The New York Times
originally published October 10, 1990
Recently I joined the growing numbers of New York crime victims. I was reading a book on the R Train on a Thursday night about 8, when two men approached me and demanded my ring.
Since the ring belonged to my grandfather, I did what we are told not to do in these cases: I refused and then fought back. When one of the men pulled a knife, I managed to keep my book between the knife and me, which probably saved me from serious injury. My attackers left empty-handed.
For a few days I wore my bruises and black eye like badges of valor. Buoyed by my foolish heroics, I dashed off a letter to Armistead Maupin, the author of the book I used for protection. (The knife marks are there to prove it.) I told him how much I enjoyed his ''Tales of the City'' series and about my attack. I went on about how glad I was that I had purchased the sixth book of the series in hardcover and that although I was looking forward to his next book, I hoped I would not have to use it in self-defense.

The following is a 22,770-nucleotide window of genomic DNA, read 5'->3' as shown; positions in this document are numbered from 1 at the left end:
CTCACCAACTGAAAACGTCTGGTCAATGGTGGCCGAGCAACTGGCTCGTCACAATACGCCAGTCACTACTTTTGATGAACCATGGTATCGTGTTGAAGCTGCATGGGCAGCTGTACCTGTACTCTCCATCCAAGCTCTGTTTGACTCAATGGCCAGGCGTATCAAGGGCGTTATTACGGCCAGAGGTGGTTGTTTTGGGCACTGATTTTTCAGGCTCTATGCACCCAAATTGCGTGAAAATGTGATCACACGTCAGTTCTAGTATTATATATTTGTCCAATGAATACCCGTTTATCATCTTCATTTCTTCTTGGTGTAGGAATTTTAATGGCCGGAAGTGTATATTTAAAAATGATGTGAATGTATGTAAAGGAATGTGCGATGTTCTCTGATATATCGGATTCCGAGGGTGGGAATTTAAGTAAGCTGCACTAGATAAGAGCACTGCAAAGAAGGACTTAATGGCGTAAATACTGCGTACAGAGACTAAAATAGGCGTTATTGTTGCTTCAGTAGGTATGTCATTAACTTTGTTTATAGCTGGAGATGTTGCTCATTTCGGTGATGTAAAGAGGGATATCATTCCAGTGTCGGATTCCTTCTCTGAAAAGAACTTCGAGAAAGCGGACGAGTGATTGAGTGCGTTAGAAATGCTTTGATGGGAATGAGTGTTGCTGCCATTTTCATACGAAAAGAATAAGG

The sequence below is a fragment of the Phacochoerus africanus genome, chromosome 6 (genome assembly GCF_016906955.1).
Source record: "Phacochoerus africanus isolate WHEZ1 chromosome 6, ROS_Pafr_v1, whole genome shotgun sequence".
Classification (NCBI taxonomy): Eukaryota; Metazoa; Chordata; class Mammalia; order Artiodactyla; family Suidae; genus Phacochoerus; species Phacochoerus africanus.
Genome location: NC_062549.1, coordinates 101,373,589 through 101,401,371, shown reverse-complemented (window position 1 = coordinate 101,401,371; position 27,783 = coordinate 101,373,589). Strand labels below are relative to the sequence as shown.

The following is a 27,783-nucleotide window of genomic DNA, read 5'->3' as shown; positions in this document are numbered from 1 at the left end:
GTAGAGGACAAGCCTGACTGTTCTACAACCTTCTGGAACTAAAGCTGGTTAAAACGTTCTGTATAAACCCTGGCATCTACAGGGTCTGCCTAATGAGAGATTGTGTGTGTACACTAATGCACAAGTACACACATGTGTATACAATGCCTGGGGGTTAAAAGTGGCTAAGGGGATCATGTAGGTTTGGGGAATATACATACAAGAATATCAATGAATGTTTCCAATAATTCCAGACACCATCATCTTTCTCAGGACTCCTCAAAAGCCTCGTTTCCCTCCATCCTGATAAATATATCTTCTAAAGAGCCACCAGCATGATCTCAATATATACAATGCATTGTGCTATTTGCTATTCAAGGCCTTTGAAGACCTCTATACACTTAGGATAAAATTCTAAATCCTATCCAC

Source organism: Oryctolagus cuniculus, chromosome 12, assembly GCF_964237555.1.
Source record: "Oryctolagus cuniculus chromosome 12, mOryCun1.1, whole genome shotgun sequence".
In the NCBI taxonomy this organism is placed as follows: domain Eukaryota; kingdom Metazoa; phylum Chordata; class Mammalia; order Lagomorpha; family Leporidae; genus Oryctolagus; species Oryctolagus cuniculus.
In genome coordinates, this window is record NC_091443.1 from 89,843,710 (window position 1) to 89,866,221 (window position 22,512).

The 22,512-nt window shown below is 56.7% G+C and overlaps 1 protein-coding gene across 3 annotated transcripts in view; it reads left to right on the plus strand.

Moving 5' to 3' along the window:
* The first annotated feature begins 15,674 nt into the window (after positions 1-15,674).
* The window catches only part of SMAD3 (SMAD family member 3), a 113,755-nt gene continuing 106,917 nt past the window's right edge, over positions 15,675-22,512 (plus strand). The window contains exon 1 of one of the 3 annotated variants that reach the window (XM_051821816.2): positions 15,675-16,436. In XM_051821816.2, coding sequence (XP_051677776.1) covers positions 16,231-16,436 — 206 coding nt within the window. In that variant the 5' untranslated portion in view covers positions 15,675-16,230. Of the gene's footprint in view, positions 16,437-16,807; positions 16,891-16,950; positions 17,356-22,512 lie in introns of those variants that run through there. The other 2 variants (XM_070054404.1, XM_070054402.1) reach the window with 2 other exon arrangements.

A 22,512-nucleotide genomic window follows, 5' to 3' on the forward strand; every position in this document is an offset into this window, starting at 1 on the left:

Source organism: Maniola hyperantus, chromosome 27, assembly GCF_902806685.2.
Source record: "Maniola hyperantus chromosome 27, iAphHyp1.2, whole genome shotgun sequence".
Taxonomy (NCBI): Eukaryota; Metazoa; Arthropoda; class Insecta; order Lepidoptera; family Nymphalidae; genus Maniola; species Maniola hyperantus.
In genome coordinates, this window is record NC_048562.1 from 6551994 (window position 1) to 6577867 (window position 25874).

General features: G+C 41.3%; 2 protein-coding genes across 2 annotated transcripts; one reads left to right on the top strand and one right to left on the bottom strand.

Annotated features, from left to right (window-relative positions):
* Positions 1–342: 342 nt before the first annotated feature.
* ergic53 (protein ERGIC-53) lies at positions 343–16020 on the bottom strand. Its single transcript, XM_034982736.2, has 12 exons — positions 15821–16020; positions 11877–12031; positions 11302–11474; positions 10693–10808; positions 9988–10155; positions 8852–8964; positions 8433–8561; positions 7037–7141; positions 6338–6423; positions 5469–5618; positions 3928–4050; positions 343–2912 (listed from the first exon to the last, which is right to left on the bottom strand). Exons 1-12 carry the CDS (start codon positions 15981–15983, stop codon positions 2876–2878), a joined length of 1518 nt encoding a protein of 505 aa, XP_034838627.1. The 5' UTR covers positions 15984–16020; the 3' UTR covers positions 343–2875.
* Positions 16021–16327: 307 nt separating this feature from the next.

In his reply, he said that he would never again scoff at ''those bullet-in-the-Bible stories'' and that his next book would indeed be a hardcover.
Perhaps this is a novel solution to the problem of subway crime. CHUCK WENTZEL